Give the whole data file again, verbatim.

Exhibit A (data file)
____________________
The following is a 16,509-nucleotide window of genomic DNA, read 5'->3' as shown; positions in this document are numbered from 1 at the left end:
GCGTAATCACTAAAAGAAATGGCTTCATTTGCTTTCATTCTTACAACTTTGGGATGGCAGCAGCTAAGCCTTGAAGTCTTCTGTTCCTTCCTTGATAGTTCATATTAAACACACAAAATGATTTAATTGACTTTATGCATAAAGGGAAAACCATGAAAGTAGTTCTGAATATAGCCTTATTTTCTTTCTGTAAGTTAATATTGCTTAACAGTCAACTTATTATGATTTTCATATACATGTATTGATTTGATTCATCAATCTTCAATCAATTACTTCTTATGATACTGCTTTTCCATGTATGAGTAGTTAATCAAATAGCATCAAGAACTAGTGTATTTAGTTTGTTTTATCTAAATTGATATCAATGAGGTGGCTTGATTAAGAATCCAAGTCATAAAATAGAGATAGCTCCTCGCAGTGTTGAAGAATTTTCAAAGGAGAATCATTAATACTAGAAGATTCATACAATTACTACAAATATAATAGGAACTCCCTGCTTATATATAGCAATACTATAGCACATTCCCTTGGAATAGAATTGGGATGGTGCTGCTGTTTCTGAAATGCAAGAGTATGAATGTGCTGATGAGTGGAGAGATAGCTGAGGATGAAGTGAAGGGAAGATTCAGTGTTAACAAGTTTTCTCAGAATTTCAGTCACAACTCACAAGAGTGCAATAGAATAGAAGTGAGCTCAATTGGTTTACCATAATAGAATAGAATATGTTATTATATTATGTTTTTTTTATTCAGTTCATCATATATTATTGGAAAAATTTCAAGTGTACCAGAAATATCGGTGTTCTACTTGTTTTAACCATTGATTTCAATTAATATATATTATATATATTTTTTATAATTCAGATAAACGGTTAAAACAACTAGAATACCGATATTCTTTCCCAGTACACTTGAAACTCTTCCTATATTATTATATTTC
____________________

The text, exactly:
The following is a 16,509-nucleotide window of genomic DNA, read 5'->3' as shown; positions in this document are numbered from 1 at the left end:
GCGTAATCACTAAAAGAAATGGCTTCATTTGCTTTCATTCTTACAACTTTGGGATGGCAGCAGCTAAGCCTTGAAGTCTTCTGTTCCTTCCTTGATAGTTCATATTAAACACACAAAATGATTTAATTGACTTTATGCATAAAGGGAAAACCATGAAAGTAGTTCTGAATATAGCCTTATTTTCTTTCTGTAAGTTAATATTGCTTAACAGTCAACTTATTATGATTTTCATATACATGTATTGATTTGATTCATCAATCTTCAATCAATTACTTCTTATGATACTGCTTTTCCATGTATGAGTAGTTAATCAAATAGCATCAAGAACTAGTGTATTTAGTTTGTTTTATCTAAATTGATATCAATGAGGTGGCTTGATTAAGAATCCAAGTCATAAAATAGAGATAGCTCCTCGCAGTGTTGAAGAATTTTCAAAGGAGAATCATTAATACTAGAAGATTCATACAATTACTACAAATATAATAGGAACTCCCTGCTTATATATAGCAATACTATAGCACATTCCCTTGGAATAGAATTGGGATGGTGCTGCTGTTTCTGAAATGCAAGAGTATGAATGTGCTGATGAGTGGAGAGATAGCTGAGGATGAAGTGAAGGGAAGATTCAGTGTTAACAAGTTTTCTCAGAATTTCAGTCACAACTCACAAGAGTGCAATAGAATAGAAGTGAGCTCAATTGGTTTACCATAATAGAATAGAATATGTTATTATATTATGTTTTTTTTATTCAGTTCATCATATATTATTGGAAAAATTTCAAGTGTACCAGAAATATCGGTGTTCTACTTGTTTTAACCATTGATTTCAATTAATATATATTATATATATTTTTTATAATTCAGATAAACGGTTAAAACAACTAGAATACCGATATTCTTTCCCAGTACACTTGAAACTCTTCCTATATTATTATATTTC